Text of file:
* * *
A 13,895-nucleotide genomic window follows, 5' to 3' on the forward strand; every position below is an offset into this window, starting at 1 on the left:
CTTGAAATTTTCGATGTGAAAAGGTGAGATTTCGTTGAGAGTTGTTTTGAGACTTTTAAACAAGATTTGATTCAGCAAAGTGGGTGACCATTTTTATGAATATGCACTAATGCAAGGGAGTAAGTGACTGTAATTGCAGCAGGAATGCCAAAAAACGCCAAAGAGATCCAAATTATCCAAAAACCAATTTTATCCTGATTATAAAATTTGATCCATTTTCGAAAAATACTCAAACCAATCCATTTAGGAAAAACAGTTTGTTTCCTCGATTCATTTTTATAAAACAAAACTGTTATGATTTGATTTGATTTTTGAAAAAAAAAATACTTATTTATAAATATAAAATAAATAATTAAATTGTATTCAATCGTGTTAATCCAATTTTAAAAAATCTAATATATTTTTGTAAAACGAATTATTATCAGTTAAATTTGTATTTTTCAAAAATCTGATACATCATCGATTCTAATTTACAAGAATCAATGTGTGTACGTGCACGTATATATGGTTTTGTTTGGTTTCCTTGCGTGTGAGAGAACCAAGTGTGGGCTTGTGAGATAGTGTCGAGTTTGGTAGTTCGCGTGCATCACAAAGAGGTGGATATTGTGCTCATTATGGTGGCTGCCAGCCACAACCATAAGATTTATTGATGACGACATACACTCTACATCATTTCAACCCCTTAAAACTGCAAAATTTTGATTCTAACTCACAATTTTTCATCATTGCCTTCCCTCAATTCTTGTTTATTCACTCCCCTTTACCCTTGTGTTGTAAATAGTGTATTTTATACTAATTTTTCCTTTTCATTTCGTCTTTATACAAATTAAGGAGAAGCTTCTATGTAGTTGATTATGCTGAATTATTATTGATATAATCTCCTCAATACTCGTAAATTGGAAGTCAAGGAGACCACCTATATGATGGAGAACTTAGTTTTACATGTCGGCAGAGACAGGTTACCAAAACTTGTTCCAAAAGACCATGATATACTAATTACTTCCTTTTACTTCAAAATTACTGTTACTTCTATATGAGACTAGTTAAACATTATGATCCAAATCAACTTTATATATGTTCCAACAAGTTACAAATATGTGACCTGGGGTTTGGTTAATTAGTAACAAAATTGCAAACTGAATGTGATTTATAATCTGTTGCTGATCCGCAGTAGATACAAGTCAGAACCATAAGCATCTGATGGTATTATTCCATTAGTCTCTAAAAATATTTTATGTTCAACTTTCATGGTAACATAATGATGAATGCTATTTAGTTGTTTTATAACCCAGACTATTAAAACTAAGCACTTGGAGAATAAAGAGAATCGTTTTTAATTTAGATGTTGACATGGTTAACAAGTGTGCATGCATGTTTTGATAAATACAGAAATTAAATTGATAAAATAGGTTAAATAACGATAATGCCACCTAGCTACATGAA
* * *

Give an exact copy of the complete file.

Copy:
A 13,895-nucleotide genomic window follows, 5' to 3' on the forward strand; every position below is an offset into this window, starting at 1 on the left:
CTTGAAATTTTCGATGTGAAAAGGTGAGATTTCGTTGAGAGTTGTTTTGAGACTTTTAAACAAGATTTGATTCAGCAAAGTGGGTGACCATTTTTATGAATATGCACTAATGCAAGGGAGTAAGTGACTGTAATTGCAGCAGGAATGCCAAAAAACGCCAAAGAGATCCAAATTATCCAAAAACCAATTTTATCCTGATTATAAAATTTGATCCATTTTCGAAAAATACTCAAACCAATCCATTTAGGAAAAACAGTTTGTTTCCTCGATTCATTTTTATAAAACAAAACTGTTATGATTTGATTTGATTTTTGAAAAAAAAAATACTTATTTATAAATATAAAATAAATAATTAAATTGTATTCAATCGTGTTAATCCAATTTTAAAAAATCTAATATATTTTTGTAAAACGAATTATTATCAGTTAAATTTGTATTTTTCAAAAATCTGATACATCATCGATTCTAATTTACAAGAATCAATGTGTGTACGTGCACGTATATATGGTTTTGTTTGGTTTCCTTGCGTGTGAGAGAACCAAGTGTGGGCTTGTGAGATAGTGTCGAGTTTGGTAGTTCGCGTGCATCACAAAGAGGTGGATATTGTGCTCATTATGGTGGCTGCCAGCCACAACCATAAGATTTATTGATGACGACATACACTCTACATCATTTCAACCCCTTAAAACTGCAAAATTTTGATTCTAACTCACAATTTTTCATCATTGCCTTCCCTCAATTCTTGTTTATTCACTCCCCTTTACCCTTGTGTTGTAAATAGTGTATTTTATACTAATTTTTCCTTTTCATTTCGTCTTTATACAAATTAAGGAGAAGCTTCTATGTAGTTGATTATGCTGAATTATTATTGATATAATCTCCTCAATACTCGTAAATTGGAAGTCAAGGAGACCACCTATATGATGGAGAACTTAGTTTTACATGTCGGCAGAGACAGGTTACCAAAACTTGTTCCAAAAGACCATGATATACTAATTACTTCCTTTTACTTCAAAATTACTGTTACTTCTATATGAGACTAGTTAAACATTATGATCCAAATCAACTTTATATATGTTCCAACAAGTTACAAATATGTGACCTGGGGTTTGGTTAATTAGTAACAAAATTGCAAACTGAATGTGATTTATAATCTGTTGCTGATCCGCAGTAGATACAAGTCAGAACCATAAGCATCTGATGGTATTATTCCATTAGTCTCTAAAAATATTTTATGTTCAACTTTCATGGTAACATAATGATGAATGCTATTTAGTTGTTTTATAACCCAGACTATTAAAACTAAGCACTTGGAGAATAAAGAGAATCGTTTTTAATTTAGATGTTGACATGGTTAACAAGTGTGCATGCATGTTTTGATAAATACAGAAATTAAATTGATAAAATAGGTTAAATAACGATAATGCCACCTAGCTACATGAA